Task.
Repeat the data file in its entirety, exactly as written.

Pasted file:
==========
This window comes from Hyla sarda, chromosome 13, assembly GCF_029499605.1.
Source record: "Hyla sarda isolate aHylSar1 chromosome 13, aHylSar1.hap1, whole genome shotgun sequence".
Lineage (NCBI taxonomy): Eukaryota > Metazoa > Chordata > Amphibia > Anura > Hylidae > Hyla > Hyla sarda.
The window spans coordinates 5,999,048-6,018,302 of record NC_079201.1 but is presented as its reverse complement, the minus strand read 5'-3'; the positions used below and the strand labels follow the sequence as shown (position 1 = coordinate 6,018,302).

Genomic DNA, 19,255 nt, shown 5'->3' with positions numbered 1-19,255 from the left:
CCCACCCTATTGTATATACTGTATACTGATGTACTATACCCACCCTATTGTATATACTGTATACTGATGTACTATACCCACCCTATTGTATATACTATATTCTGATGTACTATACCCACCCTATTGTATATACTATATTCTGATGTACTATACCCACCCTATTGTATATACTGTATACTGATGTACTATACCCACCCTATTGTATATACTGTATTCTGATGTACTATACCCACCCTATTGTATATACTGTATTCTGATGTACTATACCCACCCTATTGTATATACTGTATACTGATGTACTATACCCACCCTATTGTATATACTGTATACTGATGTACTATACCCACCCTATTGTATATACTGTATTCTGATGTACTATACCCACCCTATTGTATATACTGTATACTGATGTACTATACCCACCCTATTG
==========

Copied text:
This window comes from Hyla sarda, chromosome 13, assembly GCF_029499605.1.
Source record: "Hyla sarda isolate aHylSar1 chromosome 13, aHylSar1.hap1, whole genome shotgun sequence".
Lineage (NCBI taxonomy): Eukaryota > Metazoa > Chordata > Amphibia > Anura > Hylidae > Hyla > Hyla sarda.
The window spans coordinates 5,999,048-6,018,302 of record NC_079201.1 but is presented as its reverse complement, the minus strand read 5'-3'; the positions used below and the strand labels follow the sequence as shown (position 1 = coordinate 6,018,302).

Genomic DNA, 19,255 nt, shown 5'->3' with positions numbered 1-19,255 from the left:
CCCACCCTATTGTATATACTGTATACTGATGTACTATACCCACCCTATTGTATATACTGTATACTGATGTACTATACCCACCCTATTGTATATACTATATTCTGATGTACTATACCCACCCTATTGTATATACTATATTCTGATGTACTATACCCACCCTATTGTATATACTGTATACTGATGTACTATACCCACCCTATTGTATATACTGTATTCTGATGTACTATACCCACCCTATTGTATATACTGTATTCTGATGTACTATACCCACCCTATTGTATATACTGTATACTGATGTACTATACCCACCCTATTGTATATACTGTATACTGATGTACTATACCCACCCTATTGTATATACTGTATTCTGATGTACTATACCCACCCTATTGTATATACTGTATACTGATGTACTATACCCACCCTATTG